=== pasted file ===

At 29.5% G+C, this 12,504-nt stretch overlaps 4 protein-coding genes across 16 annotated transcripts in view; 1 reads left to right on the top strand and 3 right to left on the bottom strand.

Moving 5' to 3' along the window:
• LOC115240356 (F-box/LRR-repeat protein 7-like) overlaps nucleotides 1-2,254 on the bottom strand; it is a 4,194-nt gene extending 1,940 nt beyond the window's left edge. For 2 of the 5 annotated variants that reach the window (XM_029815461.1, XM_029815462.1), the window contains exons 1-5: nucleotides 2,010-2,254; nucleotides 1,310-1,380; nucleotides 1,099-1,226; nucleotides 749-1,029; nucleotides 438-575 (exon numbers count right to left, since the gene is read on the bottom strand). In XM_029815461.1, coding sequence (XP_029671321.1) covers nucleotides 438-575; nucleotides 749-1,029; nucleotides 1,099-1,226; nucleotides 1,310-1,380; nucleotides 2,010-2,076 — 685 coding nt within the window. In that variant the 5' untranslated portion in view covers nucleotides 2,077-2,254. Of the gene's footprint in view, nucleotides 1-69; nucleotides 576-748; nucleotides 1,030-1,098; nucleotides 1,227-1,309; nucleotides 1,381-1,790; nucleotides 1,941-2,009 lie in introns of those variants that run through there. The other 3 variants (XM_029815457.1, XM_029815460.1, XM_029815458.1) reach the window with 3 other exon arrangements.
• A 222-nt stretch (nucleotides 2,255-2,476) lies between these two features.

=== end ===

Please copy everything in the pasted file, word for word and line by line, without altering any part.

At 29.5% G+C, this 12,504-nt stretch overlaps 4 protein-coding genes across 16 annotated transcripts in view; 1 reads left to right on the top strand and 3 right to left on the bottom strand.

Moving 5' to 3' along the window:
• LOC115240356 (F-box/LRR-repeat protein 7-like) overlaps nucleotides 1-2,254 on the bottom strand; it is a 4,194-nt gene extending 1,940 nt beyond the window's left edge. For 2 of the 5 annotated variants that reach the window (XM_029815461.1, XM_029815462.1), the window contains exons 1-5: nucleotides 2,010-2,254; nucleotides 1,310-1,380; nucleotides 1,099-1,226; nucleotides 749-1,029; nucleotides 438-575 (exon numbers count right to left, since the gene is read on the bottom strand). In XM_029815461.1, coding sequence (XP_029671321.1) covers nucleotides 438-575; nucleotides 749-1,029; nucleotides 1,099-1,226; nucleotides 1,310-1,380; nucleotides 2,010-2,076 — 685 coding nt within the window. In that variant the 5' untranslated portion in view covers nucleotides 2,077-2,254. Of the gene's footprint in view, nucleotides 1-69; nucleotides 576-748; nucleotides 1,030-1,098; nucleotides 1,227-1,309; nucleotides 1,381-1,790; nucleotides 1,941-2,009 lie in introns of those variants that run through there. The other 3 variants (XM_029815457.1, XM_029815460.1, XM_029815458.1) reach the window with 3 other exon arrangements.
• A 222-nt stretch (nucleotides 2,255-2,476) lies between these two features.